In 2019, the Tesco retail chain has already managed to achieve the UN Sustainable Development Goal of reducing the amount of food waste it produces to half. At the BLF CSR Summit, Tesco will share its experience twice: in a discussion titled The Circular Economy vs. Retail Chains and during a separate round-table discussion.
Reducing the amount of food waste is a global challenge, even more so in a world where one in ten people go to bed hungry and where one third of the global food production ends up as waste. According to statistics provided by the European Commission, the European Union alone produces 88 million tons of waste every year. Food loss is responsible for approximately 8% of all greenhouse gas emissions. To address this, one of the UN Sustainable Development Goals is reducing the amount of food waste to half by 2030.
“Tesco was the first and only company in Slovakia that published its data on food waste in 2017. We are still the only company that regularly measures the amount of food waste produced. Tesco Slovakia can proudly proclaim that we have already achieved the UN Sustainable Development Goal 12.3 – halving the amount of food waste we produce. And all it took was two years. During this short period, Tesco Slovakia reduced the amount of food waste in its stores and centers by an astonishing 52%. Achieving this goal 11 years before the UN-set deadline is a globally unique feat. As a company, we are incredibly proud of the work of all our colleagues who helped us achieve this excellent result,” explains Veronika Bush, Head of Communications and Campaigns at Tesco Slovakia.
The main change that helped Tesco reduce the amount of food waste was its optimization of internal processes, with the goal of producing as little food surplus as possible. If there is any, the company donates it to people in need. Last year, Tesco donated 1,792 tons of food to the Food Bank of Slovakia and local charitable organizations, which represents a 211% increase from 2017.
“Most Tesco stores in Slovakia donate their surplus food to people in need through the Food Bank of Slovakia, with 143 of the total 150 already participating. Our goal is to have all stores participate by 2020. A food donation project is the best thing a food chain can do in order to help people in need. We are very happy that Tesco’s partnership with the Food Bank of Slovakia has helped us donate more than 3,000 tons of food so far, which is almost 6.2 million portions of hot meals,” adds Veronika Bush.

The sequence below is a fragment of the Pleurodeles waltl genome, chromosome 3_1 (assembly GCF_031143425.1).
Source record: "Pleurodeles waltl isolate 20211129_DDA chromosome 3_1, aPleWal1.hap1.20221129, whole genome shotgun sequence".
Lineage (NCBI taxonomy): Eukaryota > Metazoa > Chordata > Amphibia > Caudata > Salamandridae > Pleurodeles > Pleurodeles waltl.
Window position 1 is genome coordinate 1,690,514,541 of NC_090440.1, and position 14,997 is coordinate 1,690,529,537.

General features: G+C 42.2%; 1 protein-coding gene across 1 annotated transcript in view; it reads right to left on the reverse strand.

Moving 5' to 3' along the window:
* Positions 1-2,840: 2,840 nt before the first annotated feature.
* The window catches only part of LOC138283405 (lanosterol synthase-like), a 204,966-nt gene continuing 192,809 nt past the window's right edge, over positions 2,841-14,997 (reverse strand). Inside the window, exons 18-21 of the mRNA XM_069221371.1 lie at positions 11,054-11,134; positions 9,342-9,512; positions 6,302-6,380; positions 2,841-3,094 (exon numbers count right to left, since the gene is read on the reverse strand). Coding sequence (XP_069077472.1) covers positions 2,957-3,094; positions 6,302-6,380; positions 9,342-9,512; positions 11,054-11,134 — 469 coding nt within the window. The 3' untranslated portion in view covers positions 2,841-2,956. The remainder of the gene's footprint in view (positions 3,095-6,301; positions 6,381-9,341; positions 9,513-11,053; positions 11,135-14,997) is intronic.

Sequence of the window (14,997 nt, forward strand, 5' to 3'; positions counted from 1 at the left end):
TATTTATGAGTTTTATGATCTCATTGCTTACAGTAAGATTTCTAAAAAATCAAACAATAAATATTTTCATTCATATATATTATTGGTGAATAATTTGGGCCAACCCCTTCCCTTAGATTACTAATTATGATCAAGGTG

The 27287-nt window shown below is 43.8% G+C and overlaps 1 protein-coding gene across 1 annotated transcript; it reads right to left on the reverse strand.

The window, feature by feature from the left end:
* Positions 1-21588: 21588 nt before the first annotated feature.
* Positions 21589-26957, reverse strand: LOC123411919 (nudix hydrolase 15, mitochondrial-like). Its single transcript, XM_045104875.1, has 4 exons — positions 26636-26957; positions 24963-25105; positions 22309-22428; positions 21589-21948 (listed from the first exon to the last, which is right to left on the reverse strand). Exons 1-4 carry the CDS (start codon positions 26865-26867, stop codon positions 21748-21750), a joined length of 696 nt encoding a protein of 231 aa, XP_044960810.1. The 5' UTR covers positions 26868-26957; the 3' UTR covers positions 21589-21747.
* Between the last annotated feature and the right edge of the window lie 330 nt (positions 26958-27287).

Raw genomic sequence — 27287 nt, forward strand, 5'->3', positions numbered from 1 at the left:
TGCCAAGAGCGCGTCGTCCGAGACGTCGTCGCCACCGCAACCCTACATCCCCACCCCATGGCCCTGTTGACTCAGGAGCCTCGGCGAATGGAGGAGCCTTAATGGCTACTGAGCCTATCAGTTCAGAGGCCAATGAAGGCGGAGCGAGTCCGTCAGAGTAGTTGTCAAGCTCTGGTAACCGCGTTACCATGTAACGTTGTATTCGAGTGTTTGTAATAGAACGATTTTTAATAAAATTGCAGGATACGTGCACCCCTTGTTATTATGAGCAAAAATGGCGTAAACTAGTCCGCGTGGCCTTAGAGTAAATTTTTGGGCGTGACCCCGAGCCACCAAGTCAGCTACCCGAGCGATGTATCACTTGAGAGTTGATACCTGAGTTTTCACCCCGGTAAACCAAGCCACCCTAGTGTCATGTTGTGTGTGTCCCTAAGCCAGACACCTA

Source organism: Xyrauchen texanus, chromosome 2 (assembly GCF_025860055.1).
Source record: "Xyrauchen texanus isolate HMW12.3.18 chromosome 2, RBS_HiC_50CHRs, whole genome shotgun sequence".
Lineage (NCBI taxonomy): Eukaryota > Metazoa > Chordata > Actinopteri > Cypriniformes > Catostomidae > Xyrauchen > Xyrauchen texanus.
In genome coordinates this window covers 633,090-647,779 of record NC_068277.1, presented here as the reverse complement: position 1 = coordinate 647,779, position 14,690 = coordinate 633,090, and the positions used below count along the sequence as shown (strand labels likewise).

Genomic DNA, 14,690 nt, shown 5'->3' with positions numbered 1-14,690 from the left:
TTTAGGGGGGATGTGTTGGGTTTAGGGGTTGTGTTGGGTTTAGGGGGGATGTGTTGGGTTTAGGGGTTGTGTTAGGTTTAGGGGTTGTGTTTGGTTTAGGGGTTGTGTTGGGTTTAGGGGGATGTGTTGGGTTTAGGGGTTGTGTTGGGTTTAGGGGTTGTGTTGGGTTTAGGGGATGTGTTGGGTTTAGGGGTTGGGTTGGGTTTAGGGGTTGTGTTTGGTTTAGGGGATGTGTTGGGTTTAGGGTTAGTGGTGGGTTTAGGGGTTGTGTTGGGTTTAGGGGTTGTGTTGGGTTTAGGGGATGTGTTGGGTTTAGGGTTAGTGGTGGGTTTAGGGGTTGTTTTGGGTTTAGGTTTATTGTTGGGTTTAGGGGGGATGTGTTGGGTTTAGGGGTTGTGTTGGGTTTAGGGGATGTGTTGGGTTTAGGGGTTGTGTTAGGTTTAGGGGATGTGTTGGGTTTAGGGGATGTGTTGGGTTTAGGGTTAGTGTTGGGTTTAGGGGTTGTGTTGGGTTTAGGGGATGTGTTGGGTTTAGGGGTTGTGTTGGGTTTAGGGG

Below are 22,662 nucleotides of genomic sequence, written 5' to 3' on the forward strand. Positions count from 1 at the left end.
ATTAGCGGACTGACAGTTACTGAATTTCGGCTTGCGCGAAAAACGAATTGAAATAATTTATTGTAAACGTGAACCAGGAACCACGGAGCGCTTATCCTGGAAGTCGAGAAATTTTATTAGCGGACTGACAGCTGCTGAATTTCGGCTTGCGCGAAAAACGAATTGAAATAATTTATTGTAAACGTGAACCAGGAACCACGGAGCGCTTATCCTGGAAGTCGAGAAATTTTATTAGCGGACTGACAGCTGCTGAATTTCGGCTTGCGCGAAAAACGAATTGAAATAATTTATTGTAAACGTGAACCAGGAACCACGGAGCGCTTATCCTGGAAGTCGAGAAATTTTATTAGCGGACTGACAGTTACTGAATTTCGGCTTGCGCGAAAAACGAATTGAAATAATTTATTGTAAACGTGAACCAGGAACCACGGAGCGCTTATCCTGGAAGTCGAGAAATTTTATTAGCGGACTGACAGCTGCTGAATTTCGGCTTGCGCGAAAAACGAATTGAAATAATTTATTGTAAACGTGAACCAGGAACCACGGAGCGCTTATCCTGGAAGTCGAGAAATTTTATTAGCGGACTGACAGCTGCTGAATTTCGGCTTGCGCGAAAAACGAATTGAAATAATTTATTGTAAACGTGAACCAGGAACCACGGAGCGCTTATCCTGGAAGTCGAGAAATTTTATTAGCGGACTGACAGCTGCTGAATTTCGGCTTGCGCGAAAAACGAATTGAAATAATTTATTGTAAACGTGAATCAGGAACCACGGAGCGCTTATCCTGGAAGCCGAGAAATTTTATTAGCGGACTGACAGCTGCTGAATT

According to Tesco, food waste is a topic that can only be solved by cooperating throughout the whole supply chain. “Food Waste is a society-wide problem that we won’t be able to solve by ourselves. That’s why we also want other companies to adopt this topic and measure the amount of food waste they produce in their operations. Only by doing this can we improve the way how tackle this complex problem,” states Veronika Bush.
One example of how Tesco helps eliminate the food waste created by its suppliers is its Perfectly Imperfect range of fruit and vegetables. This prevents fruit and vegetables with unusual shapes or sizes from being simply thrown out by their producers. Since the range has a broader definition of suitable products, they can be offered to customers at discount prices. Depending on the season, as much as 70% of these products come from Slovak suppliers.
However, most food waste still comes from households. To combat this, Tesco has introduced a new way of reducing household food waste – a series of specialized workshops on waste-free cooking. Naturally, the first workshops were attended by Tesco co-workers. Throughout 2019, the chef Jaroslav Ertl will be presenting tips and recipes for waste-free cooking. “Statistics show that households are the main contributor of food waste. That’s one of the reasons why – as one of the biggest private employers in Slovakia – we came up with an interesting form of educating our colleagues. We believe that they will make use of these tips on how to reduce food waste at home and share them with their friends and family. We will be glad if as many households as possible – counting both our colleagues and our customers – participate in our initiative,” concludes Veronika Bush.
You can find out more about Tesco and its fight against food waste here: